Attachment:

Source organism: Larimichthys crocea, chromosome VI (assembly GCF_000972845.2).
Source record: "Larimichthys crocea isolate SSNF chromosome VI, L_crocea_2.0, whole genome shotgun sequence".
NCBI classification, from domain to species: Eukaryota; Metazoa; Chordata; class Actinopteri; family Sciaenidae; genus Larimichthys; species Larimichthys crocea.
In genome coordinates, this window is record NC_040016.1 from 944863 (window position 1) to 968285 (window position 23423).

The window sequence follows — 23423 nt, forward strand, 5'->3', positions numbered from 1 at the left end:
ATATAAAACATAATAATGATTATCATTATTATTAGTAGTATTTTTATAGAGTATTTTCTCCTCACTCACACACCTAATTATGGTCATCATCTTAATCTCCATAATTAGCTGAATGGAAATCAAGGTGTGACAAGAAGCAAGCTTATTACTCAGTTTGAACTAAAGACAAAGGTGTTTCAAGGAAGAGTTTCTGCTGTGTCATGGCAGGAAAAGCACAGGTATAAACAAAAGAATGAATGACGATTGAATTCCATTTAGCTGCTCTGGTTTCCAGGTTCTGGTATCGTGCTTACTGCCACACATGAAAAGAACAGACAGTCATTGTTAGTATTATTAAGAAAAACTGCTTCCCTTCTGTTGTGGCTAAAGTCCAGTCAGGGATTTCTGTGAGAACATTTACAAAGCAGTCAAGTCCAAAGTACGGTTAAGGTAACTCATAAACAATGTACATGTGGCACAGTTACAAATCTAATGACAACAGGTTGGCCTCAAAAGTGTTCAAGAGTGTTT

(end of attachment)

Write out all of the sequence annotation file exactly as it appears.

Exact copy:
Source organism: Larimichthys crocea, chromosome VI (assembly GCF_000972845.2).
Source record: "Larimichthys crocea isolate SSNF chromosome VI, L_crocea_2.0, whole genome shotgun sequence".
NCBI classification, from domain to species: Eukaryota; Metazoa; Chordata; class Actinopteri; family Sciaenidae; genus Larimichthys; species Larimichthys crocea.
In genome coordinates, this window is record NC_040016.1 from 944863 (window position 1) to 968285 (window position 23423).

The window sequence follows — 23423 nt, forward strand, 5'->3', positions numbered from 1 at the left end:
ATATAAAACATAATAATGATTATCATTATTATTAGTAGTATTTTTATAGAGTATTTTCTCCTCACTCACACACCTAATTATGGTCATCATCTTAATCTCCATAATTAGCTGAATGGAAATCAAGGTGTGACAAGAAGCAAGCTTATTACTCAGTTTGAACTAAAGACAAAGGTGTTTCAAGGAAGAGTTTCTGCTGTGTCATGGCAGGAAAAGCACAGGTATAAACAAAAGAATGAATGACGATTGAATTCCATTTAGCTGCTCTGGTTTCCAGGTTCTGGTATCGTGCTTACTGCCACACATGAAAAGAACAGACAGTCATTGTTAGTATTATTAAGAAAAACTGCTTCCCTTCTGTTGTGGCTAAAGTCCAGTCAGGGATTTCTGTGAGAACATTTACAAAGCAGTCAAGTCCAAAGTACGGTTAAGGTAACTCATAAACAATGTACATGTGGCACAGTTACAAATCTAATGACAACAGGTTGGCCTCAAAAGTGTTCAAGAGTGTTT